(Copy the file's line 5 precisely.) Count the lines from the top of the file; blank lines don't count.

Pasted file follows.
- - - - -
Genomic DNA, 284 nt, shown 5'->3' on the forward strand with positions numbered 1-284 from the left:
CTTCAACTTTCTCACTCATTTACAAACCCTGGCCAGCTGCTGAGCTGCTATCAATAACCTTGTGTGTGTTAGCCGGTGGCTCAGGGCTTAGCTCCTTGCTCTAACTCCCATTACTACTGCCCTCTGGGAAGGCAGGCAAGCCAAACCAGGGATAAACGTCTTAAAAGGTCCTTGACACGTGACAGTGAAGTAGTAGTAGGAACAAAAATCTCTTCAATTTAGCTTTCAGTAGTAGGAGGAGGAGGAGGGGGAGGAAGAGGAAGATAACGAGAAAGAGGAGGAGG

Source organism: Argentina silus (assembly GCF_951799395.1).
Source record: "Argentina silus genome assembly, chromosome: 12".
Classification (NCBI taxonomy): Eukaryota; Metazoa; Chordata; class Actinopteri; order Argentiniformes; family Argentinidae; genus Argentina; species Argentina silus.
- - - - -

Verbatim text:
Classification (NCBI taxonomy): Eukaryota; Metazoa; Chordata; class Actinopteri; order Argentiniformes; family Argentinidae; genus Argentina; species Argentina silus.